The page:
The reason managers want centralization of faculty data is to “control scientists, who used to be the only ones to evaluate their peers,” Gingras added. “It is a kind of de-skilling of research evaluation. … In this new system, the paper is no [longer] a unit of knowledge and has become an accounting unit.”
Gingras said the push toward using “simplistic” indicators is probably worst in economics and biomedical sciences; history and the other social sciences are somewhat better in that they still have a handle on qualitative, peer-based evaluation. And contrary to beliefs held in some circles, he said, this process has always had some quantitative aspects.
The book criticizes the “booming” evaluation market, describing it is something of a Wild West in which invalid indicators are peddled alongside those with potential value. He says that most indicators, or variables that make up many rankings, are never explicitly tested for their validity before they are used to evaluate institutions and researchers.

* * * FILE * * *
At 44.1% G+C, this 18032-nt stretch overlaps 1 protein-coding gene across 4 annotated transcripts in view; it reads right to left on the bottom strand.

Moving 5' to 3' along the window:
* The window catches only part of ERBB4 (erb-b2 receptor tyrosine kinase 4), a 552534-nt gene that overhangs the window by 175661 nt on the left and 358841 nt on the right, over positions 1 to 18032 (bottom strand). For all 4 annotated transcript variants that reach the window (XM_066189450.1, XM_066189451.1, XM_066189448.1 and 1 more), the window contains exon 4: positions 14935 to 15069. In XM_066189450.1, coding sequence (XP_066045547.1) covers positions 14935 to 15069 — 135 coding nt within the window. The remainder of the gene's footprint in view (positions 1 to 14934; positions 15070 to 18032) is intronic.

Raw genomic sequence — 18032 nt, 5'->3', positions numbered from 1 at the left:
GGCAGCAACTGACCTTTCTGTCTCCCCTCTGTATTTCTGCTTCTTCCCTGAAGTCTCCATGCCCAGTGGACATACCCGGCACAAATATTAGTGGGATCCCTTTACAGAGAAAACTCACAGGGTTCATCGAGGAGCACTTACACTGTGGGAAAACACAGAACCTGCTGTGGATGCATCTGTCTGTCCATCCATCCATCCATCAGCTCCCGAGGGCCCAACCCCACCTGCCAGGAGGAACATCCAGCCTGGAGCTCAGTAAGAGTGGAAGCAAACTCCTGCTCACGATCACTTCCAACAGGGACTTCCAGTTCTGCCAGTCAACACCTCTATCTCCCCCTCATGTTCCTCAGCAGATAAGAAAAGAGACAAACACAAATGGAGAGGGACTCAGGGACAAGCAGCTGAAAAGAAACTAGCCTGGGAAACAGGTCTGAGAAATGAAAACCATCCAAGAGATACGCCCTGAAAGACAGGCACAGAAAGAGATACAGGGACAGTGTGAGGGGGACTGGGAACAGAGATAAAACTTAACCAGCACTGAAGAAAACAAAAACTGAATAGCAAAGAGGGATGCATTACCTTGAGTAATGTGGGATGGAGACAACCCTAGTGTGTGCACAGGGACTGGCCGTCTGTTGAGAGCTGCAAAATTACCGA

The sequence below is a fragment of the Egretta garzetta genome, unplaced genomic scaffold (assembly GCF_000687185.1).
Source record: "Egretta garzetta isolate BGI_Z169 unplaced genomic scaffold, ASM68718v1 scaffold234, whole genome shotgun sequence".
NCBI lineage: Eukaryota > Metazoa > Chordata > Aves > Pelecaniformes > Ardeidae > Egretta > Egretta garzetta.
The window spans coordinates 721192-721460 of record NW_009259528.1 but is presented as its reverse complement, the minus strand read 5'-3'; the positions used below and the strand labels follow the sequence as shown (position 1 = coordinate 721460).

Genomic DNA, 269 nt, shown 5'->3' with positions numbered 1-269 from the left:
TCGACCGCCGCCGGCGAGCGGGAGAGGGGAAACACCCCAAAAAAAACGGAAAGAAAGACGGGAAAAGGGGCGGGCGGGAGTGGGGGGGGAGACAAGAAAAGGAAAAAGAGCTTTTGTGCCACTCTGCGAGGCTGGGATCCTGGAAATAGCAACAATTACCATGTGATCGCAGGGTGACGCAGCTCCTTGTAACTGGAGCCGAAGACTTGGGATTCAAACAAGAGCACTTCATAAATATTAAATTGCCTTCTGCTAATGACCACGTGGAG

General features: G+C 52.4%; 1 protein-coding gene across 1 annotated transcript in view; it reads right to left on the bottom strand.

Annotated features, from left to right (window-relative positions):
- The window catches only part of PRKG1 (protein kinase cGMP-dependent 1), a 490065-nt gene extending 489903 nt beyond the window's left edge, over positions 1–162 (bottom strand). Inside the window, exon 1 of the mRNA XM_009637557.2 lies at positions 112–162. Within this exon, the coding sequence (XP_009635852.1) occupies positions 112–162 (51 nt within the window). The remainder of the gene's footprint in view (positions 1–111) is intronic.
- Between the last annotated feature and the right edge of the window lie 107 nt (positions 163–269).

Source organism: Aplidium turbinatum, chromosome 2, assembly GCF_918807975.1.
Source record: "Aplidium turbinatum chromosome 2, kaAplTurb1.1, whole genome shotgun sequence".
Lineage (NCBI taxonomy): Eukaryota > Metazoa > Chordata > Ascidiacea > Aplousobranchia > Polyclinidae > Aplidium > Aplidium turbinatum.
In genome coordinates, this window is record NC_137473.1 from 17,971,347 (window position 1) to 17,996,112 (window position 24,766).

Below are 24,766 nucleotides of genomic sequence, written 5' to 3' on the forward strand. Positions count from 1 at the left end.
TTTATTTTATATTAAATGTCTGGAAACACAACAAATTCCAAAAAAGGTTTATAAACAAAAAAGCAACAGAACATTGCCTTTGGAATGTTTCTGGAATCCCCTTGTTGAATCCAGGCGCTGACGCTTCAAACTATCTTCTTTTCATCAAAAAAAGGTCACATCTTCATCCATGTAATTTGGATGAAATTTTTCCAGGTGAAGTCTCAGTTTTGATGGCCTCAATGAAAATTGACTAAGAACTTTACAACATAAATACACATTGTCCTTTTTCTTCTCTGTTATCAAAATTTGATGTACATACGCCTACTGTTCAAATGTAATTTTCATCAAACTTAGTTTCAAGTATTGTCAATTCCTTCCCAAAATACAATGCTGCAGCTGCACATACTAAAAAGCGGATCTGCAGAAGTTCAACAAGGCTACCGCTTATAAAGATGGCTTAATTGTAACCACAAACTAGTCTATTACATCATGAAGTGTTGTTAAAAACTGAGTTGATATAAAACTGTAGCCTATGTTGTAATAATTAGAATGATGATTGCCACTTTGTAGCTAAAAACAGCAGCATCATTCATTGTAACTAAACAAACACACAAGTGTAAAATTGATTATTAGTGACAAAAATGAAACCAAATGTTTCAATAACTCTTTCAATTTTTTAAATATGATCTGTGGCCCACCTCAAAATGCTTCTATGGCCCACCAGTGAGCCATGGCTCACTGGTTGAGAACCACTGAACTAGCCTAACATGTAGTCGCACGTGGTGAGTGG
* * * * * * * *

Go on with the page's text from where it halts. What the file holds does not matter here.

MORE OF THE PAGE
Testing Indicators for Validity
To that point, Gingras proposes a set of criteria for testing indicators. The first criterion is adequacy, meaning that it corresponds to the object or concept being evaluated. Sometimes this is relatively simple, he says — for instance, a country’s level of investment in scientific research and development is a pretty good indicator of its research activity intensity.
But things become more complicated when trying to measure “quality” or “impact” of research, as opposed to sheer quantity, he says. For example, the number of citations a given paper receives might best be a measure of “visibility” instead of “quality.” And a bad indicator is one based on the number of Nobel Prize winners associated with a given university, since it measures the quality and quantity of work of an individual researcher, typically over decades — not the current quality of the institution as a whole. Gingras criticizes the international Shanghai Index for making Nobels part of its “pretend” institutional ranking formula.
Gingras’s second indicator criterion is sensitivity to the “inertia” of the object being measured, “since different objects change with more or less difficulty (and rapidity) over time.” Just as a thermometer that gave wildly different readings for the temperature of a room over a short period would be deemed faulty, he says, so should ranking systems that allow institutions to move significantly up or down within a single year.